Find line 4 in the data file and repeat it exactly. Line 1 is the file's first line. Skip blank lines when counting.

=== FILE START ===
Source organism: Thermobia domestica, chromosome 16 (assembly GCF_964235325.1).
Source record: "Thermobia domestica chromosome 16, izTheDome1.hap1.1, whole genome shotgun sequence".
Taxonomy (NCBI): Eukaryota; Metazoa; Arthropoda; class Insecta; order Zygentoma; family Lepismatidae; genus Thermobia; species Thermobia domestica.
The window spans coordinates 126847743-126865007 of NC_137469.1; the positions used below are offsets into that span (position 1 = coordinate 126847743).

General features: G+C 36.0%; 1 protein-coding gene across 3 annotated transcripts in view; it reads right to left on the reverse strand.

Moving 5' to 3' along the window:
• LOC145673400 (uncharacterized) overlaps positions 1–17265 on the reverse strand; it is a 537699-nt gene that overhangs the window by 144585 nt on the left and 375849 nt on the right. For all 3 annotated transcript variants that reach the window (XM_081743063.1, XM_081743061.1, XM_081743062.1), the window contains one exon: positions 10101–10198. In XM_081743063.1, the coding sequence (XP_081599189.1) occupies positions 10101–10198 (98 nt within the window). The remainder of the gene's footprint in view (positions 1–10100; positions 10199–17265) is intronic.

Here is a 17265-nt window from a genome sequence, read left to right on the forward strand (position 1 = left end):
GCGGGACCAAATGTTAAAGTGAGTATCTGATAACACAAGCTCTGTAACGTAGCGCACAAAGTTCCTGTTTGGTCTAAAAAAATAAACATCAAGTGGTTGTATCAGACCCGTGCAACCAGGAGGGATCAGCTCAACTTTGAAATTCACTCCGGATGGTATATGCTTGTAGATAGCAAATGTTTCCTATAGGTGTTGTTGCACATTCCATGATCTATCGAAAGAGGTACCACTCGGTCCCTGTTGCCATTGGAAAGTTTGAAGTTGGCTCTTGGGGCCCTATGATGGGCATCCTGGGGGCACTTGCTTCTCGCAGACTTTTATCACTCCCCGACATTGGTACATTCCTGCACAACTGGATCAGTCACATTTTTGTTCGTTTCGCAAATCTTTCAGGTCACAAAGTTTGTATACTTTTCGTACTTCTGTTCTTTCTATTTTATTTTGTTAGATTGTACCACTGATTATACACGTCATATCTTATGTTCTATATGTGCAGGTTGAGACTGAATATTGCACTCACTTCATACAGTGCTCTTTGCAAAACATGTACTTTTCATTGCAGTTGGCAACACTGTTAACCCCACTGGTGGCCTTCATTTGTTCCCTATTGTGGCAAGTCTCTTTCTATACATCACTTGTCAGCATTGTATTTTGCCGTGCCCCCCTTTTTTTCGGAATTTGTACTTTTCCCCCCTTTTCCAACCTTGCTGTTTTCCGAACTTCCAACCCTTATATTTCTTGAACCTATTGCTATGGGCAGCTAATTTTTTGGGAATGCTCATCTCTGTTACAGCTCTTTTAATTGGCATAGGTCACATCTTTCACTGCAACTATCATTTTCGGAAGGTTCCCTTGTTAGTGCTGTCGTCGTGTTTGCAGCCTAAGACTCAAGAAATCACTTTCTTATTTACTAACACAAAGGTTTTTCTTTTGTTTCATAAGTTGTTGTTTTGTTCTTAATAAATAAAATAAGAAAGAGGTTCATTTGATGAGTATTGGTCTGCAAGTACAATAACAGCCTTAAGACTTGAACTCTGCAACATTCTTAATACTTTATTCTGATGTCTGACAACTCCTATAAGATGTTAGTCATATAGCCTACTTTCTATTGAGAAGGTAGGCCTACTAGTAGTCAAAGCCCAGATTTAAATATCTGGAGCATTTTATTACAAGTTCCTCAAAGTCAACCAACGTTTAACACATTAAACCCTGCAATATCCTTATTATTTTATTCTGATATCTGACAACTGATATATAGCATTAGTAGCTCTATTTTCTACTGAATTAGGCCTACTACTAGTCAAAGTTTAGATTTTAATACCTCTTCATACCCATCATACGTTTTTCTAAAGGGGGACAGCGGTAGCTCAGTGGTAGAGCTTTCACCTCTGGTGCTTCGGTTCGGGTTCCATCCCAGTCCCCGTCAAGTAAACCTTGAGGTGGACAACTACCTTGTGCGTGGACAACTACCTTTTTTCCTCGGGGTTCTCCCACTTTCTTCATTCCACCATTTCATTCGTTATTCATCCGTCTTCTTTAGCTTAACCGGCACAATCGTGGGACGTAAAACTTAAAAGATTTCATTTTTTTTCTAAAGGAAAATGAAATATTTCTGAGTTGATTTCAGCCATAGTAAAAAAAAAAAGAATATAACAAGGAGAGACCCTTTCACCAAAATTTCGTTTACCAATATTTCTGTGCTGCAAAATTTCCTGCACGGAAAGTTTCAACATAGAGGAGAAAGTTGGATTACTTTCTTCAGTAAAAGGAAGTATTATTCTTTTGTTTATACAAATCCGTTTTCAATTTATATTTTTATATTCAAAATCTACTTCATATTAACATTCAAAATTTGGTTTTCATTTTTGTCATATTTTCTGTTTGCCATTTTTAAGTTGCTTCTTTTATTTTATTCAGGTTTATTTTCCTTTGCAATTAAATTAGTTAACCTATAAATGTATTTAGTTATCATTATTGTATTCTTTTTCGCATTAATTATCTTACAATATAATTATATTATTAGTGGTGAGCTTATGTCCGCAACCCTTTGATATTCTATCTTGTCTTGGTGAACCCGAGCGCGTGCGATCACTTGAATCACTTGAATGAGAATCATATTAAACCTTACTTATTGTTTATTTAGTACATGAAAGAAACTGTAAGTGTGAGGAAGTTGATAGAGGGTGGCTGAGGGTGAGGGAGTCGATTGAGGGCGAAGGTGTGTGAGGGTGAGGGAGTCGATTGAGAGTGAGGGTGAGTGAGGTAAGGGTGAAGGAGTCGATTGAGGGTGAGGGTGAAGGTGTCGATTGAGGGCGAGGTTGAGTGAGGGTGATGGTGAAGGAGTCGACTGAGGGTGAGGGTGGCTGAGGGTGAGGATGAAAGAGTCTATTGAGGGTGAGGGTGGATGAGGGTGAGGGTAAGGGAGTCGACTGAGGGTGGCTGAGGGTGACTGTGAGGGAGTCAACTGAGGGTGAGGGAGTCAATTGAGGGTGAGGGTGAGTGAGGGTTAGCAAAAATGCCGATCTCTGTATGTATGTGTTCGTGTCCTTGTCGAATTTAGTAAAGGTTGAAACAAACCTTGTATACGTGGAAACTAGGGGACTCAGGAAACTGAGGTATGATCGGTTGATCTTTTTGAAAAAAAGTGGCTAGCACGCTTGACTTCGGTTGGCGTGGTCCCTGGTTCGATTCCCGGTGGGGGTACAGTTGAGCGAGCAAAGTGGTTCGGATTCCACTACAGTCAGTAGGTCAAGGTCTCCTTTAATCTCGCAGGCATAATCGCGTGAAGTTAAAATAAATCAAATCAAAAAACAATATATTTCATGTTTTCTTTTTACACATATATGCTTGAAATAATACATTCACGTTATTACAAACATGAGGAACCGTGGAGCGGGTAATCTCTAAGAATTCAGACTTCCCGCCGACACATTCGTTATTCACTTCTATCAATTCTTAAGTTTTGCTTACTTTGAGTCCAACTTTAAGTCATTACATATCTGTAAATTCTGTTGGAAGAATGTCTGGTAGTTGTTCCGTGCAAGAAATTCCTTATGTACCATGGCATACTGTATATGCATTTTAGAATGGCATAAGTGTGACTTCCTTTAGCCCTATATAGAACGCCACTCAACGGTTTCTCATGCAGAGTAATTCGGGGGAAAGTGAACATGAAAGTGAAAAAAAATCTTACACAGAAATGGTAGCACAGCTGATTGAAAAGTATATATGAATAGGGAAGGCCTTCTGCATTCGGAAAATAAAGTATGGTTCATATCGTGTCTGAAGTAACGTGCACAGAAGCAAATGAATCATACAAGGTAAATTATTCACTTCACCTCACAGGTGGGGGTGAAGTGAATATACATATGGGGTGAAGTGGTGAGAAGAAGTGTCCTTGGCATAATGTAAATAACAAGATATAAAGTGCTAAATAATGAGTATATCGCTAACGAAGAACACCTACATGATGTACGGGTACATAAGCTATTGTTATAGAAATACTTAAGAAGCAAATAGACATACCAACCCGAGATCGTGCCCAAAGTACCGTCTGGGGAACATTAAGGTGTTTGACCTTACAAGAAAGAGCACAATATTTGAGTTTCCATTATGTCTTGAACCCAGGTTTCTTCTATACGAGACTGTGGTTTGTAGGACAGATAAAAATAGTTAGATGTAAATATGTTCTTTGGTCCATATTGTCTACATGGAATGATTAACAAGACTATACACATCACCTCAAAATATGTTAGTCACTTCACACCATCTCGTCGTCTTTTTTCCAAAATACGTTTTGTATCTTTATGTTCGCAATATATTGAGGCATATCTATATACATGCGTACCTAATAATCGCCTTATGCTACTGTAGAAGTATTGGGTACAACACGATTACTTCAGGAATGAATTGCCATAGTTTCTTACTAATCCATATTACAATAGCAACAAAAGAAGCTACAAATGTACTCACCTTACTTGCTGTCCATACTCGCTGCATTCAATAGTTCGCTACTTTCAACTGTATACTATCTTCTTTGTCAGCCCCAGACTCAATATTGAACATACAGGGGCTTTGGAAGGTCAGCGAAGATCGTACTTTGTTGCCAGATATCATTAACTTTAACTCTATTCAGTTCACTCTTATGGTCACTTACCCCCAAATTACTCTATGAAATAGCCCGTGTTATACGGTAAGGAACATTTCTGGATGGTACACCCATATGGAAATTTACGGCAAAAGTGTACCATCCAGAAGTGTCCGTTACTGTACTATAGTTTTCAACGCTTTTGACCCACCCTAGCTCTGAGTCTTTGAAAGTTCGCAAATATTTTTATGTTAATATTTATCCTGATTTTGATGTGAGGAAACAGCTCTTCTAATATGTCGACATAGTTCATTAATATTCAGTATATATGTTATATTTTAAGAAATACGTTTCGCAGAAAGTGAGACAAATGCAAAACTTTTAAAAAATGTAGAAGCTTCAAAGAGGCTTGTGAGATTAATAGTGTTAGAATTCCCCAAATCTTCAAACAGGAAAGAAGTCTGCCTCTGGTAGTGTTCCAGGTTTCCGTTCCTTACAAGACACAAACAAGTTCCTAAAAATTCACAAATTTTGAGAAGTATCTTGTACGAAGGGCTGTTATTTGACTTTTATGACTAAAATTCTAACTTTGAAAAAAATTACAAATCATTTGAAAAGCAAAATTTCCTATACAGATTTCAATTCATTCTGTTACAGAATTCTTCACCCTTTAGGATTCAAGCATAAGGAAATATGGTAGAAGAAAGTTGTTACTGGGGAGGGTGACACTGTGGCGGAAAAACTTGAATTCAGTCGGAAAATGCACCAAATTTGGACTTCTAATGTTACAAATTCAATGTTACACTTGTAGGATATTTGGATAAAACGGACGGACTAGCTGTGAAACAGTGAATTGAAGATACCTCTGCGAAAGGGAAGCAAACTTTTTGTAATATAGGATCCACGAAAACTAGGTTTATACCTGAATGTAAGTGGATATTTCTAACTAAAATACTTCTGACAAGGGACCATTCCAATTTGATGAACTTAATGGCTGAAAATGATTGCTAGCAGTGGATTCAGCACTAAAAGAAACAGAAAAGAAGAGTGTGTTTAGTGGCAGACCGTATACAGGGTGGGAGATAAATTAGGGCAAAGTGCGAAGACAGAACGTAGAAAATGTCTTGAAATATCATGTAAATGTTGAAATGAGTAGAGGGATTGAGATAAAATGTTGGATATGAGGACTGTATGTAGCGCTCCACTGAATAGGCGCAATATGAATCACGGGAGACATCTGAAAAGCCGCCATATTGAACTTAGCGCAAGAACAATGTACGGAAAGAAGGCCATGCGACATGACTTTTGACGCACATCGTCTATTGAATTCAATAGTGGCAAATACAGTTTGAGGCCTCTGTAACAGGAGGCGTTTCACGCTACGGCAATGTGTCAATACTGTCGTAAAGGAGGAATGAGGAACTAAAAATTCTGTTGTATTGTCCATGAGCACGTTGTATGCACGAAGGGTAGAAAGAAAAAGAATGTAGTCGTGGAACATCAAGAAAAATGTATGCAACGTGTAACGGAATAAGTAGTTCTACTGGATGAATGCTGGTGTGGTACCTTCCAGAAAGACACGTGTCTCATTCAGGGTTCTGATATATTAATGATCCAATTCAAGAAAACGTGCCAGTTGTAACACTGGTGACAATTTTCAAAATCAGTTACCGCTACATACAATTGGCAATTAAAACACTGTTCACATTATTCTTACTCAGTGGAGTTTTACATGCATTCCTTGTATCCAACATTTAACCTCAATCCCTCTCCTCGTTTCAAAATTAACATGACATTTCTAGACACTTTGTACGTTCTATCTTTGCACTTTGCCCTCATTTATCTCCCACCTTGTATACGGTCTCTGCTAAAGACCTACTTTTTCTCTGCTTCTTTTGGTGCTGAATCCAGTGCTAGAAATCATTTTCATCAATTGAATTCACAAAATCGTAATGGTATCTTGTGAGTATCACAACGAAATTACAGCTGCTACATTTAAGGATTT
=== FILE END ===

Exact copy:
The window spans coordinates 126847743-126865007 of NC_137469.1; the positions used below are offsets into that span (position 1 = coordinate 126847743).